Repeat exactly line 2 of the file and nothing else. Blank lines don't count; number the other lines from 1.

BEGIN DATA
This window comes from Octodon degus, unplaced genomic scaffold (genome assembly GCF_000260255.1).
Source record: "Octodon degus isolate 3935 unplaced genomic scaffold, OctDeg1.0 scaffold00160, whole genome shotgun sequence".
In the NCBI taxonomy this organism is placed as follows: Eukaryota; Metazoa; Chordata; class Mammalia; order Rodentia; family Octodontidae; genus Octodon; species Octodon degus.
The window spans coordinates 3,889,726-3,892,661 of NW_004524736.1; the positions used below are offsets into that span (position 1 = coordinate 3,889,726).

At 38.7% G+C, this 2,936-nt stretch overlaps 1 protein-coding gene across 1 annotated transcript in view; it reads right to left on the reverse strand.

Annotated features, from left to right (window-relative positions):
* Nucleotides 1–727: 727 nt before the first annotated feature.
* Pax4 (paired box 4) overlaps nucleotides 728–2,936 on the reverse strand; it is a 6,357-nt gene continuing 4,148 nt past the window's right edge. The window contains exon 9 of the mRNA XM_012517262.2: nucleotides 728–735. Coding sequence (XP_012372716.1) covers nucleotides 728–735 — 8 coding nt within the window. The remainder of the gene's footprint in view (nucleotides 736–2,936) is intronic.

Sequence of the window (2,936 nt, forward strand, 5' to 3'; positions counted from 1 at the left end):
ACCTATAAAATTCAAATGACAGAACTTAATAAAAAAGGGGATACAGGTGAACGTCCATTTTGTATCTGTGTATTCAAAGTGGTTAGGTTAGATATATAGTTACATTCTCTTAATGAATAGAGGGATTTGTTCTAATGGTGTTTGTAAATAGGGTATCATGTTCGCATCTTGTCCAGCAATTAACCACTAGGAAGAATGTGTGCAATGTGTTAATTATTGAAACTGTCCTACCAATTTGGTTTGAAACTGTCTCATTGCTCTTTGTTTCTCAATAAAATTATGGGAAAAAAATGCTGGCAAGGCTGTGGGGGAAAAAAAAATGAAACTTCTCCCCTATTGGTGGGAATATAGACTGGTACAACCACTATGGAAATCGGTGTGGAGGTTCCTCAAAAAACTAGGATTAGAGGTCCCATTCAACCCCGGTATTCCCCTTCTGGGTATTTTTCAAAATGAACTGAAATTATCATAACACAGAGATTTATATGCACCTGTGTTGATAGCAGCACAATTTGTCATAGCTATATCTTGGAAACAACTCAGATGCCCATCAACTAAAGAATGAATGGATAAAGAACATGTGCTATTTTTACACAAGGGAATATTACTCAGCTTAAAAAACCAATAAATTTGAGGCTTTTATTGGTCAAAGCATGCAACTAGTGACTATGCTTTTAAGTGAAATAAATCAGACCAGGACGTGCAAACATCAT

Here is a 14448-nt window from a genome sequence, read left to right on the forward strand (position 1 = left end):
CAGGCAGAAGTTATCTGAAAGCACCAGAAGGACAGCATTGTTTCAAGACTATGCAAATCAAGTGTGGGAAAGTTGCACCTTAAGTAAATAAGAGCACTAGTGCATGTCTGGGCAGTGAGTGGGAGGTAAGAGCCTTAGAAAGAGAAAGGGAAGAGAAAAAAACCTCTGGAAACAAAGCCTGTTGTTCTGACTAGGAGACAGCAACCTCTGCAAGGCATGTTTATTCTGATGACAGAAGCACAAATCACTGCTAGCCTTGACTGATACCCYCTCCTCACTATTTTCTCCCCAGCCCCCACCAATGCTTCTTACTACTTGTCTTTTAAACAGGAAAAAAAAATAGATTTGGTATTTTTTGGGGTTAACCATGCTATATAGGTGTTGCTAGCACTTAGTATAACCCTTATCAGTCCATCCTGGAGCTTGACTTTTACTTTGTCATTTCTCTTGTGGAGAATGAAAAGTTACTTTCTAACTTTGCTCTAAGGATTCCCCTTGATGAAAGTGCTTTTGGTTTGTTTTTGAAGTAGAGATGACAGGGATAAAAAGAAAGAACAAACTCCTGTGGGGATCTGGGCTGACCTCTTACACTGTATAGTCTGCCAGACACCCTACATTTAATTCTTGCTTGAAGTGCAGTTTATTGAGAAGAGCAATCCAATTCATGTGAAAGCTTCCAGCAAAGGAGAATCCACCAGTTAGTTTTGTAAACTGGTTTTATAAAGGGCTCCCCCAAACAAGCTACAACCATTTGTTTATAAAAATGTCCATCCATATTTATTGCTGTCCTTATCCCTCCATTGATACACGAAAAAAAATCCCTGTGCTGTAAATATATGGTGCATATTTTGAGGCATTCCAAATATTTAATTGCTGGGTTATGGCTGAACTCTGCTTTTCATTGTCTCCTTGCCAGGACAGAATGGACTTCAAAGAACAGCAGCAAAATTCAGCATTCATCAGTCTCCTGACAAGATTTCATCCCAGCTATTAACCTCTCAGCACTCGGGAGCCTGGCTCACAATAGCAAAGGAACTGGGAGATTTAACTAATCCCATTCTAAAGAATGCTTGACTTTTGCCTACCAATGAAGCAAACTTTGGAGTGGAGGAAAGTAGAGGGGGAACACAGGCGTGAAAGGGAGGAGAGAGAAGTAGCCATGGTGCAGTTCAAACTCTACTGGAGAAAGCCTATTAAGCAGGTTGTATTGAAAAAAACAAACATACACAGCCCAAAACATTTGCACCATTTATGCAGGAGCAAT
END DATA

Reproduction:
Source record: "Octodon degus isolate 3935 unplaced genomic scaffold, OctDeg1.0 scaffold00160, whole genome shotgun sequence".